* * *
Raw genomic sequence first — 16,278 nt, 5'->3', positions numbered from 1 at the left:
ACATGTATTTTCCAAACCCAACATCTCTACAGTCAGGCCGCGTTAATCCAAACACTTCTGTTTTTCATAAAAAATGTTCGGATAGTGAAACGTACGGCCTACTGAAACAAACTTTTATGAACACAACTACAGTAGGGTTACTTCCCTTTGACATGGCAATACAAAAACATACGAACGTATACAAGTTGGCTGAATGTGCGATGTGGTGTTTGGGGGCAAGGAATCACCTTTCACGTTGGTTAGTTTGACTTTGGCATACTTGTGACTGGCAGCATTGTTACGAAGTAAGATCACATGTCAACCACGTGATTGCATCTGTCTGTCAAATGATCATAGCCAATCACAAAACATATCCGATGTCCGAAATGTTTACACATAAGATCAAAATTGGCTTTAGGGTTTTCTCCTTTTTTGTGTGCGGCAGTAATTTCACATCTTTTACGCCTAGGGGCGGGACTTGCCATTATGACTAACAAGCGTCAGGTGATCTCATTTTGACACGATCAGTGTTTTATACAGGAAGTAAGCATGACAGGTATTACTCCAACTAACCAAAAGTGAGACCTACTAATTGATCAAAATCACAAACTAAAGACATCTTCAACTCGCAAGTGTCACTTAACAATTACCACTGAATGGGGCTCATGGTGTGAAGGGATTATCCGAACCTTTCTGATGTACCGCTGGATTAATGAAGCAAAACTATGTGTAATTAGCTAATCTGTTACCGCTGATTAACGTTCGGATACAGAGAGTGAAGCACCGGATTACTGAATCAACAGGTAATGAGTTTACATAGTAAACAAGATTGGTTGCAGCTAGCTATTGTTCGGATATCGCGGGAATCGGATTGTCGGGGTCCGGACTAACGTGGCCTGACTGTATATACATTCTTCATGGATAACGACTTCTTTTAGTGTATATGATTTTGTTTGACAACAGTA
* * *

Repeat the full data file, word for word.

Raw genomic sequence first — 16,278 nt, 5'->3', positions numbered from 1 at the left:
ACATGTATTTTCCAAACCCAACATCTCTACAGTCAGGCCGCGTTAATCCAAACACTTCTGTTTTTCATAAAAAATGTTCGGATAGTGAAACGTACGGCCTACTGAAACAAACTTTTATGAACACAACTACAGTAGGGTTACTTCCCTTTGACATGGCAATACAAAAACATACGAACGTATACAAGTTGGCTGAATGTGCGATGTGGTGTTTGGGGGCAAGGAATCACCTTTCACGTTGGTTAGTTTGACTTTGGCATACTTGTGACTGGCAGCATTGTTACGAAGTAAGATCACATGTCAACCACGTGATTGCATCTGTCTGTCAAATGATCATAGCCAATCACAAAACATATCCGATGTCCGAAATGTTTACACATAAGATCAAAATTGGCTTTAGGGTTTTCTCCTTTTTTGTGTGCGGCAGTAATTTCACATCTTTTACGCCTAGGGGCGGGACTTGCCATTATGACTAACAAGCGTCAGGTGATCTCATTTTGACACGATCAGTGTTTTATACAGGAAGTAAGCATGACAGGTATTACTCCAACTAACCAAAAGTGAGACCTACTAATTGATCAAAATCACAAACTAAAGACATCTTCAACTCGCAAGTGTCACTTAACAATTACCACTGAATGGGGCTCATGGTGTGAAGGGATTATCCGAACCTTTCTGATGTACCGCTGGATTAATGAAGCAAAACTATGTGTAATTAGCTAATCTGTTACCGCTGATTAACGTTCGGATACAGAGAGTGAAGCACCGGATTACTGAATCAACAGGTAATGAGTTTACATAGTAAACAAGATTGGTTGCAGCTAGCTATTGTTCGGATATCGCGGGAATCGGATTGTCGGGGTCCGGACTAACGTGGCCTGACTGTATATACATTCTTCATGGATAACGACTTCTTTTAGTGTATATGATTTTGTTTGACAACAGTA